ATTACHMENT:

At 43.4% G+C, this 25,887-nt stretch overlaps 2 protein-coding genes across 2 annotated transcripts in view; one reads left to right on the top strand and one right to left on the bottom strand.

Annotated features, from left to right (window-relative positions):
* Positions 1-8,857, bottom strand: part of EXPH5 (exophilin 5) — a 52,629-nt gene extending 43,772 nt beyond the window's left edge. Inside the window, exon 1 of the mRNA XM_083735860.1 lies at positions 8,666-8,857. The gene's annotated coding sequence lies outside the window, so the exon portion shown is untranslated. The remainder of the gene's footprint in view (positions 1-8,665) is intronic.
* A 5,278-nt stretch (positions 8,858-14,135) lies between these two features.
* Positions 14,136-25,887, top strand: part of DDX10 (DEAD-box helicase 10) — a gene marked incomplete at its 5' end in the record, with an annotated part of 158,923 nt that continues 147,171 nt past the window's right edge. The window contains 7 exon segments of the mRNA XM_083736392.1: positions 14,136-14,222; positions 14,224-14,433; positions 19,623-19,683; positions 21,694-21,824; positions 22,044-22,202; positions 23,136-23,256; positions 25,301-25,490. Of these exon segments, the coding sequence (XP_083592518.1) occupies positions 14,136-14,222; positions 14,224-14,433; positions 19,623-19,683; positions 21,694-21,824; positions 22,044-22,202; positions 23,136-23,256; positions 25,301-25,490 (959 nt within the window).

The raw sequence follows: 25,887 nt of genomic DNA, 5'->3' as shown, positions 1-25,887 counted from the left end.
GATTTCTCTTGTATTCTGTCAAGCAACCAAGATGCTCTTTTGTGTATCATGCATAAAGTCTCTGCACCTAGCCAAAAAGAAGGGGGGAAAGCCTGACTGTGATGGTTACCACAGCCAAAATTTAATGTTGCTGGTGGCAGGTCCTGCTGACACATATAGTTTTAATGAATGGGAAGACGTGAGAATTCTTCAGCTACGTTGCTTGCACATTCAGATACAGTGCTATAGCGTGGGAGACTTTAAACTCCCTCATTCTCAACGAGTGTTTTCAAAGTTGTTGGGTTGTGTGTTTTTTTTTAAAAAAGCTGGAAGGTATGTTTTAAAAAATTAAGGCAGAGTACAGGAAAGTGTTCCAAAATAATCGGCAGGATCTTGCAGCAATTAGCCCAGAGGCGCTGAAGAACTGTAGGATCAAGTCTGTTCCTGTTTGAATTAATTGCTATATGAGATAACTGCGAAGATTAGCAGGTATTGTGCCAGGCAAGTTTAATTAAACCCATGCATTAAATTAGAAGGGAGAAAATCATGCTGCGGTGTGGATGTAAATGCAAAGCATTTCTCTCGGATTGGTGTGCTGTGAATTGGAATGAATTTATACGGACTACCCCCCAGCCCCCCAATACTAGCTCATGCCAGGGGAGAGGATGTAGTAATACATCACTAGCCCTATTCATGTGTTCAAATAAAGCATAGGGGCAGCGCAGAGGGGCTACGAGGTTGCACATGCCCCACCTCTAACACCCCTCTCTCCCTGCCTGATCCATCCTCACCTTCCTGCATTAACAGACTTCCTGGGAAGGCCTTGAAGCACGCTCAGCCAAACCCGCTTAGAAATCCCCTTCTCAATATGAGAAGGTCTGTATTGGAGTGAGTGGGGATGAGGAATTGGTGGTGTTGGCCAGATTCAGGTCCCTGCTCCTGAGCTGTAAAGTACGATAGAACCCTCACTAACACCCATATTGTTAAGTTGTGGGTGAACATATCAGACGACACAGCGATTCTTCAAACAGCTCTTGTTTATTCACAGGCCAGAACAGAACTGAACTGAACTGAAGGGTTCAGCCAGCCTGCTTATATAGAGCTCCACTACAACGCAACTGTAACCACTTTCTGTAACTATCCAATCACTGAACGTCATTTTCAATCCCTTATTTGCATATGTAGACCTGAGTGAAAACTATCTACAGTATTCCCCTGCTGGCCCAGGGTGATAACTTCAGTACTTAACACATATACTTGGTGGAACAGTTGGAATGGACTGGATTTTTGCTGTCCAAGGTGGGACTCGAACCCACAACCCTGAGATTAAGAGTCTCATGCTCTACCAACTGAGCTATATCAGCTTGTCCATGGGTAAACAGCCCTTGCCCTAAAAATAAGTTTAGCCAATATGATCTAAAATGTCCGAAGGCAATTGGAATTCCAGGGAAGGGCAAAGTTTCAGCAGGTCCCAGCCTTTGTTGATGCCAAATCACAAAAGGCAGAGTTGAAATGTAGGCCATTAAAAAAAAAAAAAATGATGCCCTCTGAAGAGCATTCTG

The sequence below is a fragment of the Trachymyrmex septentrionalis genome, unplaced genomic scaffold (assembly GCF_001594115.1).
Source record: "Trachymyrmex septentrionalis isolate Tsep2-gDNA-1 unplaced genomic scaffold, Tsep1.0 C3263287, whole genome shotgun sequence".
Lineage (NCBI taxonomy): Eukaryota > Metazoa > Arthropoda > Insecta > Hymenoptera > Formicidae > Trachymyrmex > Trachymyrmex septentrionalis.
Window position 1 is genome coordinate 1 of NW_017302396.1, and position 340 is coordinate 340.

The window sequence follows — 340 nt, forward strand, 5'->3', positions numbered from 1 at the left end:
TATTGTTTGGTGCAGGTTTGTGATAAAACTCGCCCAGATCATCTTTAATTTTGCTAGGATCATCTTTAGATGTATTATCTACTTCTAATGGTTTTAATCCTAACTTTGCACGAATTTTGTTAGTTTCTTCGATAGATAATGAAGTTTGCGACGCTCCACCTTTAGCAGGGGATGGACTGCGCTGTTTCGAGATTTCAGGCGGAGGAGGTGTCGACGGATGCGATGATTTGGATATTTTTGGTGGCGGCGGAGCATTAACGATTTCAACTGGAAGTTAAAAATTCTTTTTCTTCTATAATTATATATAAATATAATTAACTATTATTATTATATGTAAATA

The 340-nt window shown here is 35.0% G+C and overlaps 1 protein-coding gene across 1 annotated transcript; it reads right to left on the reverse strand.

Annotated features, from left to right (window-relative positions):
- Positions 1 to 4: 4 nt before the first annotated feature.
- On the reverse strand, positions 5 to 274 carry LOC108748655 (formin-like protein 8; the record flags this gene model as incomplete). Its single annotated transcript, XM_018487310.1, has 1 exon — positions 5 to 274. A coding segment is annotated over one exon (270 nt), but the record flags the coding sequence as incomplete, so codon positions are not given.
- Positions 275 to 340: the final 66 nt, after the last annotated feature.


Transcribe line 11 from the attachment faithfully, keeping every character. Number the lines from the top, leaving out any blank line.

Window position 1 is genome coordinate 1 of NW_017302396.1, and position 340 is coordinate 340.